Great Books of Western Literature: The Iliad

1.  Introduction

In 1994, Harold Bloom, the Sterling Professor of Humanities at Yale University and Berg Professor of English at New York University, wrote The Western Canon: The Books and School of the Ages, in which he argued for the more conservative viewpoint that literature should follow the “art for art’s sake” ideal and not have it be subservient to some program of social engineering or political correctness.

After I moved to Chicago this summer, I found that the local library, together with the interlibrary system that stretches across the libraries of the Chicagoland area, is a wonderful resource.   I re-read Harold Bloom’s book and decided to embark on a program of reading (and in some cases, re-reading) the Great Books of Western Literature, in particular as set forth by

  • The Great Books of the Western World series by Encyclopedia Brittanica
  • Harold Bloom’s book The Western Canon: The Books and School of the Ages

The Iliad, along with the Odyssey, is contained in the first volume of literature in the Great Books of the Western World series.    Along with the Iliad, I read notes to the Iliad by various scholars that were edited by Harold Bloom himself.    However, since the work was originally a work of oral poetry, I went and downloaded the LibriVox recording of the 24 books of the Iliad to listen to them as well as read them.

For a synopsis of the work, I ask that readers turn to the Wikipedia article on The Iliad and refer to the section on Synopsis.   I will focus on 5 themes of the work as I encountered it in my reading and listening to the work.

2.  5 Themes

a.   The Epic

The Iliad is an example of a epic, which according to William Harmon and C. Hugh Holman, A Handbook to Literature, 8th ed. (Prentice Hall, 1999), has the following 10 elements.

  1. It begins in medias res, in the middle of the story.
  2. The setting is vast, covering many nations, the world or the universe.
  3. Begins with an invocation to a muse (epic invocation).
  4. Begins with a statement of the theme.
  5. Includes the use of epithets, or descriptive stock phrases, such as “swift-footed Achilles.”
  6. Contains long lists, called an epic catalogue.
  7. Features long and formal speeches.
  8. Shows divine intervention on human affairs.
  9. Features heroes that embody the values of the civilization.
  10. Often features the tragic hero’s descent into the Underworld or hell.


For me, the tension in the Iliad comes from the fact that, against this background of what an epic should consist of, the values of the civilization (epic feature #9 in the list above) called the Heroic Code are in fact threatened at the outset by the anger of Achilles (the theme of the work, feature #4 in the list above).    The aristocratic heroes of the Iliad belong to what we might anachronistically call “the 1%”, in that they get the best food, the best women, and the best land in ancient Greece.   However, there is a sense of noblesse oblige in the sense that these highest rewards also come at the price of high responsibility, in this case, to go and fight the enemy and go to risk one’s life.    Agamemnon takes from Achilles his “prize” that he has one by capturing one of two Trojan maidens when the other one must be returned to the Trojans by Agamemnon.    Achilles’ petulant anger at this insult to his ego causes him to withdraw not just physically into his tent to sulk, but also from the social compact implied by the Heroic Code, because he refuses to fight and do his duty.    It is only the death of his fighting companion Patroclus which causes him to return to the Heroic Code at the end of the work.    So the tension between the social compact of the Heroic Code and Achilles’ overweening anger is what gives this epic story a personal dimension.    The problem with the epic is that it covers such a sweeping panorama both in time (the Trojan War takes place over 10 years) and space (the Iliad covers the actions on earth and in the immortal realm of the gods), that it has to have someway to ground the reader emotionally in the story of individual people or the reader would be simply overwhelmed.    The fact that Homer accomplishes this is the equivalent of a filmmaker like Peter Jackson who shoots epic battle scenes of The Lord of the Rings with a wide-angle lens but who stops from time to time for a close-up shot of the various heroes of the story doing battle.    In terms of aesthetics, it is a tension between the beautiful (the relationship of the reader to the human element of the story) and the sublime (the apprehension of the trans-human or elemental aspects of the story).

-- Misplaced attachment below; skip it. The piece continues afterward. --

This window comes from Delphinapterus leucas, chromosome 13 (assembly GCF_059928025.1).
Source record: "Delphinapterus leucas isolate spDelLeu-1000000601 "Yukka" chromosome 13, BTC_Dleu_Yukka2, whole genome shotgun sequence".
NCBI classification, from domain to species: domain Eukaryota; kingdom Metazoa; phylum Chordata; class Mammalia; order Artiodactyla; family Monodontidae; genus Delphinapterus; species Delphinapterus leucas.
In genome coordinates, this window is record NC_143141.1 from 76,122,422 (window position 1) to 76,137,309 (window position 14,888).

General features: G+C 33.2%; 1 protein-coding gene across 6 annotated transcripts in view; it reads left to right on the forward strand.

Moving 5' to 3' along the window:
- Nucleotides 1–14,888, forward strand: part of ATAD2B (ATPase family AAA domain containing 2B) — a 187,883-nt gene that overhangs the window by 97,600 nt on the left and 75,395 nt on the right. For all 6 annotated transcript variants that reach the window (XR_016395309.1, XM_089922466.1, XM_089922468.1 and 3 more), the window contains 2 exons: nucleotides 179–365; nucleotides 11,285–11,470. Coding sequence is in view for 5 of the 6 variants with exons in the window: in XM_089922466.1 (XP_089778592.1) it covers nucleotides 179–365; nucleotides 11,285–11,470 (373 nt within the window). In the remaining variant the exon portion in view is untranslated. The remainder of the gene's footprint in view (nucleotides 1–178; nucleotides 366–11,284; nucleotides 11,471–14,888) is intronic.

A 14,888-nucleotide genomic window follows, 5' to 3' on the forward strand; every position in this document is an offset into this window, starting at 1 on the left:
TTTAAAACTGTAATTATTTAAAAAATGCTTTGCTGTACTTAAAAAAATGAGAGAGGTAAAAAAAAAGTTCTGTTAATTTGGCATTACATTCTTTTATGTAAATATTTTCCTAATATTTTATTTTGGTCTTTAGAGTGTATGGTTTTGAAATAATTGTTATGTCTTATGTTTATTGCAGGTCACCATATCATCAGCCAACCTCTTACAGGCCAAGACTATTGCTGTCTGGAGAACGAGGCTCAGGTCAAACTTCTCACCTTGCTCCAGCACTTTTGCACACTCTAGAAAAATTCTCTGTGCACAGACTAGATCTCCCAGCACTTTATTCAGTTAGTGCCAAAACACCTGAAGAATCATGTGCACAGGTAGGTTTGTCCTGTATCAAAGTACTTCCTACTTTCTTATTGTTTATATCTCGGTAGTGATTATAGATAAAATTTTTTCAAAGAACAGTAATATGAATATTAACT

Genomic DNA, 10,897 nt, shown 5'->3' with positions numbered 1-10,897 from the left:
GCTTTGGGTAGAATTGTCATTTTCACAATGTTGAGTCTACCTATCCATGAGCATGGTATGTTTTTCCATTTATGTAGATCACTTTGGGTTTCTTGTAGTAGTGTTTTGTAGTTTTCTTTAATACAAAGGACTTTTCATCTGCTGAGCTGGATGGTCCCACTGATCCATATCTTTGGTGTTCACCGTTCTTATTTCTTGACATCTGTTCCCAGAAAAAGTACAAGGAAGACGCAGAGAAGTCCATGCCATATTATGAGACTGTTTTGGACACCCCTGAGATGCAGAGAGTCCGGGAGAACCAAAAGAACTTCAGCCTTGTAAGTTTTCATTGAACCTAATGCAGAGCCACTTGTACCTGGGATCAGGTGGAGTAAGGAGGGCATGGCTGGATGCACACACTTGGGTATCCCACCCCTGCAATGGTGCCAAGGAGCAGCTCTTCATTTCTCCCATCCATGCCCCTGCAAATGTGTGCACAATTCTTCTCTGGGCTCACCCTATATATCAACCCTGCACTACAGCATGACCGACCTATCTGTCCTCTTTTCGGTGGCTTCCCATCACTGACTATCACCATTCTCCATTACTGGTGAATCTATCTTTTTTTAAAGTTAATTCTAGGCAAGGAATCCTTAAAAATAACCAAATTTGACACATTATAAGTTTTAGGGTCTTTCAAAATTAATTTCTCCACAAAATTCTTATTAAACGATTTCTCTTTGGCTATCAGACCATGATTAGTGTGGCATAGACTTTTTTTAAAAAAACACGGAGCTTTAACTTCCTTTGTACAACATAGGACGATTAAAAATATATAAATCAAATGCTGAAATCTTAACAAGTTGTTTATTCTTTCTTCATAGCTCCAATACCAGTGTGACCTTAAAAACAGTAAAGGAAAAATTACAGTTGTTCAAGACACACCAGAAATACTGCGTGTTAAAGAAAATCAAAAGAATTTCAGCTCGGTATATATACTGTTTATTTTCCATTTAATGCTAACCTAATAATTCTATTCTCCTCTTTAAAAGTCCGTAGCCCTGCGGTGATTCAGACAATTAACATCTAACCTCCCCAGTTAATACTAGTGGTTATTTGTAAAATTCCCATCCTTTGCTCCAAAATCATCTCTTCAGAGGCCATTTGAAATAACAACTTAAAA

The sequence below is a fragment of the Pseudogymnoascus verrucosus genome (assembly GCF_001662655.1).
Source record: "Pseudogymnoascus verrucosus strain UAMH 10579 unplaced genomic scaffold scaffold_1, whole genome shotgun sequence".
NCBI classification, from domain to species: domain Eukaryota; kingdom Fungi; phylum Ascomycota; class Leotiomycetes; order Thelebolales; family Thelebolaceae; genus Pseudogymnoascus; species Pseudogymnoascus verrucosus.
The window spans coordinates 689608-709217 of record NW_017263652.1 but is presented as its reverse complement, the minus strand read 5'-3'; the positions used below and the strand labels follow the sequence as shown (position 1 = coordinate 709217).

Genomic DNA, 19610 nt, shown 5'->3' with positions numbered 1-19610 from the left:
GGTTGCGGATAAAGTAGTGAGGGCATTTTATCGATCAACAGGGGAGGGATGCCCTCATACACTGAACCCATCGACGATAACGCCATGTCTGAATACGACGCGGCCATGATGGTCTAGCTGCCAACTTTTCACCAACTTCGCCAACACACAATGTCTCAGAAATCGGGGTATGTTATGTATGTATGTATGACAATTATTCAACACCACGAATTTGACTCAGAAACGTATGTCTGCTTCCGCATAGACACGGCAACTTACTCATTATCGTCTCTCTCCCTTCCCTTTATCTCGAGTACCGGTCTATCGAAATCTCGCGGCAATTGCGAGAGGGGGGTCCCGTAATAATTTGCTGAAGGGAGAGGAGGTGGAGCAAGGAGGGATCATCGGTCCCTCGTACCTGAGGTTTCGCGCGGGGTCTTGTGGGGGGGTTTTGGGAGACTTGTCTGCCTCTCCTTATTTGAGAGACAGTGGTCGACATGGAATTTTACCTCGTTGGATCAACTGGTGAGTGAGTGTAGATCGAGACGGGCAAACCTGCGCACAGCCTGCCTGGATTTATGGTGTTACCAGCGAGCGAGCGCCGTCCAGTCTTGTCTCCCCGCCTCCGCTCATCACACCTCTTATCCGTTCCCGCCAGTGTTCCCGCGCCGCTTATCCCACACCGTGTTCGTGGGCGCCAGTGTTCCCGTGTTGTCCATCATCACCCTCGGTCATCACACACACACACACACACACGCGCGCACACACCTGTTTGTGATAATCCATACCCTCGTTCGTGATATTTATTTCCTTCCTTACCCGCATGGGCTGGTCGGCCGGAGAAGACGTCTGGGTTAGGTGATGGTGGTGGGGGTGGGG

b.  The Greek Map of the Kosmos

If you think of the physical universe, and then the universe of supernatural beings imposed on it, you get the larger view of what might be called the Kosmos.    The Kosmos is mapped differently for the Greeks that it exists for the people of today.    For example, the relationship between animals and man might be similar, but the relationship between man and the supernatural beings called gods is conceived differently.    God in Western religion is more remote, more transcendent of the mortal world, than the gods of the ancient Greek religion were.    In the Christian religion, Jesus is considered both mortal and divine, but he is the only figure to have that status.    In Greek myths, mortals and divine beings mixed more frequently, and there were many that had the status of both (like Achilles), which was explained by their being the offspring of both mortal and immortal beings.

It is the fact that the divine beings are more imminent in human affairs than transcendent of them, that gives the Iliad quite a different feel than an epic story of our modern age, like the D-Day Invasion or the landing on the Moon.

c.  Sex, Gender, and Power